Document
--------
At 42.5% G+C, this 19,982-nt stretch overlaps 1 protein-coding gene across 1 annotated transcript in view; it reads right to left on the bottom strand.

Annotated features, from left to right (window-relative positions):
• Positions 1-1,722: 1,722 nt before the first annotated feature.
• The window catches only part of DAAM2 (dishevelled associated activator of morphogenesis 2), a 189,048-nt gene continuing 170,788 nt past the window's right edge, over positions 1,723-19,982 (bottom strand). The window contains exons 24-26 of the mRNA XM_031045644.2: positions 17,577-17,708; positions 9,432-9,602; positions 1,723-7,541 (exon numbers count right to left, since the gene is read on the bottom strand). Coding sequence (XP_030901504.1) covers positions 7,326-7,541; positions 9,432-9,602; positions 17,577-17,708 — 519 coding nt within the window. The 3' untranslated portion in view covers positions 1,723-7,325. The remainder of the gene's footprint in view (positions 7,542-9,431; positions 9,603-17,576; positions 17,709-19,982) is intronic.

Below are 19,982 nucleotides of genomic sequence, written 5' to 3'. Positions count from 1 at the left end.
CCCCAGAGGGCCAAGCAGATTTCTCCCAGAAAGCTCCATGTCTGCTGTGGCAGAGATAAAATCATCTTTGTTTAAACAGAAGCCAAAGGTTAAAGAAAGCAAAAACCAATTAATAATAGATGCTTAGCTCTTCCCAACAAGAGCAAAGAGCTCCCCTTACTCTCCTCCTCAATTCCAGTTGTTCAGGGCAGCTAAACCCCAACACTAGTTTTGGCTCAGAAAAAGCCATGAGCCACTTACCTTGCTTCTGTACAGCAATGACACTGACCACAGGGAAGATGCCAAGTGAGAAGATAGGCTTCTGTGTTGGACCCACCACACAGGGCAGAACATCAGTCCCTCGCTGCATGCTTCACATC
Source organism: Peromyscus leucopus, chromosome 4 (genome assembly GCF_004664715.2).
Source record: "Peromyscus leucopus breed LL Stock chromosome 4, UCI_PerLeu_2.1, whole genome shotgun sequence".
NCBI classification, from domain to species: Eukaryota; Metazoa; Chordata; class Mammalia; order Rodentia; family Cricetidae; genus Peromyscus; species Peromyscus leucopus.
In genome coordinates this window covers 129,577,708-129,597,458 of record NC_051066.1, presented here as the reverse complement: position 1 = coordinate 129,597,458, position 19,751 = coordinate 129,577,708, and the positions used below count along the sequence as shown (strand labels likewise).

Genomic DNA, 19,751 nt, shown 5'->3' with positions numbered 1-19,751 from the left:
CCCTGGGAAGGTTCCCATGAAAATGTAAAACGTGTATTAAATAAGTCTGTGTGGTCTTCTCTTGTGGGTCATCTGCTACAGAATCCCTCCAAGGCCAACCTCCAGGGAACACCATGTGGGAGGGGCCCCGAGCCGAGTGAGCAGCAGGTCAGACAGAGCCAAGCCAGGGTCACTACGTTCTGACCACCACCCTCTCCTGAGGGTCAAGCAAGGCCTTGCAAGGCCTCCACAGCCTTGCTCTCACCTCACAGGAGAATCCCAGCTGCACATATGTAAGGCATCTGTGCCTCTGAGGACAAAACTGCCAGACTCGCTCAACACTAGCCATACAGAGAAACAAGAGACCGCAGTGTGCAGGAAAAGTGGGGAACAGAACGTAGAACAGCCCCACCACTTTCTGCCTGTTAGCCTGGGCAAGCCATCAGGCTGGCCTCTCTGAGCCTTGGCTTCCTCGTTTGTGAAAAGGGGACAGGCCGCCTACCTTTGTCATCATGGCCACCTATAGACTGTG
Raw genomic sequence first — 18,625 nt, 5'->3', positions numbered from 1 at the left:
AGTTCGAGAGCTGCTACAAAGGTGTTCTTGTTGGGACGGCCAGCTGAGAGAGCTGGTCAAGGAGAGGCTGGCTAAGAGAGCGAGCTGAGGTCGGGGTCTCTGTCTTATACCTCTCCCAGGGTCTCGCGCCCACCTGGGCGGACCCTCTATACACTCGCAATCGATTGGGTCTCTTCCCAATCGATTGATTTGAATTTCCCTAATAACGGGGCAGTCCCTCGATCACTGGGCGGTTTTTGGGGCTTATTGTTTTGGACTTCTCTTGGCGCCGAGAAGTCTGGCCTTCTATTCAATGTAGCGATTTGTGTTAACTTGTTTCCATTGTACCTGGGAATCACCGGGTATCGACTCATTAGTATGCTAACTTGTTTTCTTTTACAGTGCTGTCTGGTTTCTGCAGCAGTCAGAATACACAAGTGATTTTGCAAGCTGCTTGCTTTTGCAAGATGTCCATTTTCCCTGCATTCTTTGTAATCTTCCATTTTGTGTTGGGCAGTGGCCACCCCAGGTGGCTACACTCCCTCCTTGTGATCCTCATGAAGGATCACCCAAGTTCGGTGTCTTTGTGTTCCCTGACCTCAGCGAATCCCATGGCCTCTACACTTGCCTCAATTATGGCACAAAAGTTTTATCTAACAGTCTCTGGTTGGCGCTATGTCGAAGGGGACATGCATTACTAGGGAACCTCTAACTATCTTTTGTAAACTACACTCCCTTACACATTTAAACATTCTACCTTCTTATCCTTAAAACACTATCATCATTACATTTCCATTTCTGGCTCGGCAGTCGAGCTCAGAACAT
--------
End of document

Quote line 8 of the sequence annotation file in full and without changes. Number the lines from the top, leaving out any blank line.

Source record: "Peromyscus leucopus breed LL Stock chromosome 4, UCI_PerLeu_2.1, whole genome shotgun sequence".